A divided Hilliard City Council couldn't agree Monday night on how to fund a proposed stormwater utility study, so members unanimously chose to table the issue until at least April.

A divided Hilliard City Council couldn't agree Monday night on how to fund a proposed stormwater utility study, so members unanimously chose to table the issue until at least April.

If funded, the study would eventually lead to the creation of a stormwater management utility.

While there was no disagreement about the need for the study, council members couldn't agree on how to pay for it.

Mayor Don Schonhardt's administration has proposed a $1 per building, per month fee to raise the money needed to fund the study, which would establish an ongoing stormwater utility fee based on an Equivalent Residential Unit (ERI) to be determined by the study.

While Council Vice President William Uttley supported that proposal, other council members said that because of the current economic climate, they could not support an additional fee on property owners.

Councilman Dan Nichter was among those opposed to charging residents to fund the study.

"My point is we need to find another source of funding to pay for the study," Nichter said. "It should not be put on the backs of the taxpayers to pay for a study like this. I would hope that we could table this and find another source to pay for this study."

Uttley said he was hesitant to postpone the study because he thinks there is a legitimate need for it. He said he was willing to take some time so council members could study the administration's funding idea or submit their own.

"I think there are some discussions that need to take place between council to get a better feeling and comfort level for the funding of the study," Councilman Al Iosue said. "That will give us time to discuss it a little bit more."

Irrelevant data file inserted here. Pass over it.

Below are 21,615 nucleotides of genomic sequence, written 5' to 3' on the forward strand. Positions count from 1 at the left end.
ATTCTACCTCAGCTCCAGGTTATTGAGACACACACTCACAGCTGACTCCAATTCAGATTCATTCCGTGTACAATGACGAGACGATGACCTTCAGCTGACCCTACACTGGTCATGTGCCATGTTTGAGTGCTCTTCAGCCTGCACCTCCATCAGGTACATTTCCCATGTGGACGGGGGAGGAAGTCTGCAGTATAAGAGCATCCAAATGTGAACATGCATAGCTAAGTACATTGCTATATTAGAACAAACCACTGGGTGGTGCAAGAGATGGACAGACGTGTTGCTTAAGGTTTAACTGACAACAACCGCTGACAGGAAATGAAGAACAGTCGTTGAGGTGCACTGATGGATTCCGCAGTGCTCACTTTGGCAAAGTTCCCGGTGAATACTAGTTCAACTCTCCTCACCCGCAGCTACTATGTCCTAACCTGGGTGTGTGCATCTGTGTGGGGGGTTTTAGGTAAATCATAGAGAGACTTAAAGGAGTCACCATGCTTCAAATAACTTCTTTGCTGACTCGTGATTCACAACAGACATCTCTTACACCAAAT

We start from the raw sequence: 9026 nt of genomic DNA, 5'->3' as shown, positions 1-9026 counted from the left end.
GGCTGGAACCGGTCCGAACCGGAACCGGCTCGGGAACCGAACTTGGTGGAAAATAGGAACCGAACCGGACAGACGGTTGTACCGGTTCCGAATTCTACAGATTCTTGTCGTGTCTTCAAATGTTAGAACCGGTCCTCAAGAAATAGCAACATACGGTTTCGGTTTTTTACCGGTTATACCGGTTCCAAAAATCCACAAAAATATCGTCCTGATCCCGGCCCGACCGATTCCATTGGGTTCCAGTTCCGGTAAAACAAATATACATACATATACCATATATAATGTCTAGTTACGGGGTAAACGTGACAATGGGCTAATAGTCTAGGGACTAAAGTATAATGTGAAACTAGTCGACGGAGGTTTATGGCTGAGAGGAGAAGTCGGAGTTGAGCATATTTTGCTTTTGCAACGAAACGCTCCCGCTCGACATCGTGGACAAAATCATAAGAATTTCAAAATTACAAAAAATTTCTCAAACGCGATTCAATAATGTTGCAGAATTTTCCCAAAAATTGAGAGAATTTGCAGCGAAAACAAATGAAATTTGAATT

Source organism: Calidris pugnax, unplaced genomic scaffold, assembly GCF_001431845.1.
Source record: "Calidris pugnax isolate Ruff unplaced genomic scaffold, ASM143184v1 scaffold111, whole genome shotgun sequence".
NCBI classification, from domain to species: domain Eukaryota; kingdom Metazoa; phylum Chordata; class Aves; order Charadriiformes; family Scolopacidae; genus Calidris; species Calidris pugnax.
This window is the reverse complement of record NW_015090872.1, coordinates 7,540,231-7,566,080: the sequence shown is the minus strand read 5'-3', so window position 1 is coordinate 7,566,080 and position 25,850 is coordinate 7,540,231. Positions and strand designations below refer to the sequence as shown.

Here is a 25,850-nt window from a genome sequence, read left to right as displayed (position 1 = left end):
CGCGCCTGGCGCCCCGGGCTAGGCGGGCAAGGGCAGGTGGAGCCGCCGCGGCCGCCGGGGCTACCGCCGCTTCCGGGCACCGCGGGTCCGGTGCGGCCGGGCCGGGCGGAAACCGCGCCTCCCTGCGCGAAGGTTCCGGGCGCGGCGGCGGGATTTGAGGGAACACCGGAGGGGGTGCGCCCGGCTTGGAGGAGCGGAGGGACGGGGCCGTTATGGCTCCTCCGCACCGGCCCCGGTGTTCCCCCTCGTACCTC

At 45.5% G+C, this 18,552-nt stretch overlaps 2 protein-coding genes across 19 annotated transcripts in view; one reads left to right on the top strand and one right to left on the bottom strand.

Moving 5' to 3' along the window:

Council members unanimously agreed to table the issue until their first meeting in April.

City Engineer Clyde R. Seidle said a fee of $1 per building, per month would raise the funds needed for a consultant's study to create a stormwater management utility. He said that initial fee would amount to $12 per building, per year.

Based on an estimated 12,000 parcels of property in the city, Seidle had previously said the approximately $144,000 raised by the fee would be more than enough to fund the consultant's study that would establish long-term rates for the stormwater utility.

Seidle said the aging of the city's storm sewers and increasing development requiring new stormwater drainage systems within the city have had a direct effect on the city's stormwater drainage system, resulting in the need to direct an increasing amount of resources toward planning, design, construction and maintenance projects.

Seidle said the city of Columbus stormwater utility collects about $32 per single family residential unit.

Once the study determining the approximate annual financial need to service the stormwater utility is completed, a value per ERU would be established.

Seidle said the study would establish the ERU value for every commercial property in the city while all single-family homes would be considered one ERU.